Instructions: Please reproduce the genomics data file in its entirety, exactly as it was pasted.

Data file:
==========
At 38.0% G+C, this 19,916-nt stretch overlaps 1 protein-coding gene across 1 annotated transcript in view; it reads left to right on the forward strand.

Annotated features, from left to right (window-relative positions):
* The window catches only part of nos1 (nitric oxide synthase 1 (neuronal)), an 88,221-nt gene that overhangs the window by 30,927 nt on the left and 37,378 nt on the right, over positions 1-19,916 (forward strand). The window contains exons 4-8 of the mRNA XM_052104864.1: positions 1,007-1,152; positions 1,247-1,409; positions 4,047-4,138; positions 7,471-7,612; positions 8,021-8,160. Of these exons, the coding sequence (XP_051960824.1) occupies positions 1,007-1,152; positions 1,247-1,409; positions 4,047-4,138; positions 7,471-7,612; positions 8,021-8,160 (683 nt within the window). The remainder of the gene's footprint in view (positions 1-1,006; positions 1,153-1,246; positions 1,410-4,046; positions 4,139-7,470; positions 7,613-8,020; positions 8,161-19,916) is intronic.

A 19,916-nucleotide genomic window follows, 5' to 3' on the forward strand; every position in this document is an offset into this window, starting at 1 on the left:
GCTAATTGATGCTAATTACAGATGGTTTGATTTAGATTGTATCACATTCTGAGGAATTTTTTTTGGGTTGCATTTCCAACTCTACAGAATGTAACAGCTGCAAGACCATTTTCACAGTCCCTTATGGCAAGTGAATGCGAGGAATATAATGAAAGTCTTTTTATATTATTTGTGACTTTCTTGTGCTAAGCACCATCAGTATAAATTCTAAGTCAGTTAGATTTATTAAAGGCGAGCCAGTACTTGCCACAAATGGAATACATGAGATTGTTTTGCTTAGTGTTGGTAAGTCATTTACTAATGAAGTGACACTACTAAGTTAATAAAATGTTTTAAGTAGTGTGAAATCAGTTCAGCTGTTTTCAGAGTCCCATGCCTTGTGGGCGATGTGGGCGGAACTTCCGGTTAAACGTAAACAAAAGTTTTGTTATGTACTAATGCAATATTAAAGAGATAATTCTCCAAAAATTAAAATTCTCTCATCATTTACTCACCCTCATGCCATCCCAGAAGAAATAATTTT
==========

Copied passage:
At 38.0% G+C, this 19,916-nt stretch overlaps 1 protein-coding gene across 1 annotated transcript in view; it reads left to right on the forward strand.

Annotated features, from left to right (window-relative positions):
* The window catches only part of nos1 (nitric oxide synthase 1 (neuronal)), an 88,221-nt gene that overhangs the window by 30,927 nt on the left and 37,378 nt on the right, over positions 1-19,916 (forward strand). The window contains exons 4-8 of the mRNA XM_052104864.1: positions 1,007-1,152; positions 1,247-1,409; positions 4,047-4,138; positions 7,471-7,612; positions 8,021-8,160. Of these exons, the coding sequence (XP_051960824.1) occupies positions 1,007-1,152; positions 1,247-1,409; positions 4,047-4,138; positions 7,471-7,612; positions 8,021-8,160 (683 nt within the window). The remainder of the gene's footprint in view (positions 1-1,006; positions 1,153-1,246; positions 1,410-4,046; positions 4,139-7,470; positions 7,613-8,020; positions 8,161-19,916) is intronic.

A 19,916-nucleotide genomic window follows, 5' to 3' on the forward strand; every position in this document is an offset into this window, starting at 1 on the left:
GCTAATTGATGCTAATTACAGATGGTTTGATTTAGATTGTATCACATTCTGAGGAATTTTTTTTGGGTTGCATTTCCAACTCTACAGAATGTAACAGCTGCAAGACCATTTTCACAGTCCCTTATGGCAAGTGAATGCGAGGAATATAATGAAAGTCTTTTTATATTATTTGTGACTTTCTTGTGCTAAGCACCATCAGTATAAATTCTAAGTCAGTTAGATTTATTAAAGGCGAGCCAGTACTTGCCACAAATGGAATACATGAGATTGTTTTGCTTAGTGTTGGTAAGTCATTTACTAATGAAGTGACACTACTAAGTTAATAAAATGTTTTAAGTAGTGTGAAATCAGTTCAGCTGTTTTCAGAGTCCCATGCCTTGTGGGCGATGTGGGCGGAACTTCCGGTTAAACGTAAACAAAAGTTTTGTTATGTACTAATGCAATATTAAAGAGATAATTCTCCAAAAATTAAAATTCTCTCATCATTTACTCACCCTCATGCCATCCCAGAAGAAATAATTTT